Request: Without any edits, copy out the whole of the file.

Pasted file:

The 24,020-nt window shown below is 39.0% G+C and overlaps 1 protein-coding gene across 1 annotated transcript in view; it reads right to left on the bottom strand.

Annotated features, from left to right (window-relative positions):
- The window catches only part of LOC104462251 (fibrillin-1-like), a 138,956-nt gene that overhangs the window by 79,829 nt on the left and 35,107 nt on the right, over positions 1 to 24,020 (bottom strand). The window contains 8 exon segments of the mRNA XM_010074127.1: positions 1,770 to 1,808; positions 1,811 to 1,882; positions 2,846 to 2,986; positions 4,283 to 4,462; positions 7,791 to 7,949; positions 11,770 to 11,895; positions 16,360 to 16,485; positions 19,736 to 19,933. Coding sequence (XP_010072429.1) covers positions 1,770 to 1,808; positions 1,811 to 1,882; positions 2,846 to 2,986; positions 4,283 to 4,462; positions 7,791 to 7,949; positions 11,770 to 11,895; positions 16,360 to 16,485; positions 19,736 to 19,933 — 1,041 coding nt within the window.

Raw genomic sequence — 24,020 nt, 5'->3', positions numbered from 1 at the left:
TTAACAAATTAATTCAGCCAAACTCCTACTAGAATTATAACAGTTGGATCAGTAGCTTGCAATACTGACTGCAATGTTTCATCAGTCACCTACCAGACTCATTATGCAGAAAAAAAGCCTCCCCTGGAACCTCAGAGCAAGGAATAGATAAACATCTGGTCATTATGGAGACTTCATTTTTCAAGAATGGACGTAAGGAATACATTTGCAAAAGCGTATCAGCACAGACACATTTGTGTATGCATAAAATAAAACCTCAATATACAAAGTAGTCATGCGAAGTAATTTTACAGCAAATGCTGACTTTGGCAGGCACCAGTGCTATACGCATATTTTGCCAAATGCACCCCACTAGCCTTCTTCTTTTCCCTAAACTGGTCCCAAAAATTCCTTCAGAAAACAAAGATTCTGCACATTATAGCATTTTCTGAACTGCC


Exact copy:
The 24,020-nt window shown below is 39.0% G+C and overlaps 1 protein-coding gene across 1 annotated transcript in view; it reads right to left on the bottom strand.

Annotated features, from left to right (window-relative positions):
- The window catches only part of LOC104462251 (fibrillin-1-like), a 138,956-nt gene that overhangs the window by 79,829 nt on the left and 35,107 nt on the right, over positions 1 to 24,020 (bottom strand). The window contains 8 exon segments of the mRNA XM_010074127.1: positions 1,770 to 1,808; positions 1,811 to 1,882; positions 2,846 to 2,986; positions 4,283 to 4,462; positions 7,791 to 7,949; positions 11,770 to 11,895; positions 16,360 to 16,485; positions 19,736 to 19,933. Coding sequence (XP_010072429.1) covers positions 1,770 to 1,808; positions 1,811 to 1,882; positions 2,846 to 2,986; positions 4,283 to 4,462; positions 7,791 to 7,949; positions 11,770 to 11,895; positions 16,360 to 16,485; positions 19,736 to 19,933 — 1,041 coding nt within the window.

Raw genomic sequence — 24,020 nt, 5'->3', positions numbered from 1 at the left:
TTAACAAATTAATTCAGCCAAACTCCTACTAGAATTATAACAGTTGGATCAGTAGCTTGCAATACTGACTGCAATGTTTCATCAGTCACCTACCAGACTCATTATGCAGAAAAAAAGCCTCCCCTGGAACCTCAGAGCAAGGAATAGATAAACATCTGGTCATTATGGAGACTTCATTTTTCAAGAATGGACGTAAGGAATACATTTGCAAAAGCGTATCAGCACAGACACATTTGTGTATGCATAAAATAAAACCTCAATATACAAAGTAGTCATGCGAAGTAATTTTACAGCAAATGCTGACTTTGGCAGGCACCAGTGCTATACGCATATTTTGCCAAATGCACCCCACTAGCCTTCTTCTTTTCCCTAAACTGGTCCCAAAAATTCCTTCAGAAAACAAAGATTCTGCACATTATAGCATTTTCTGAACTGCC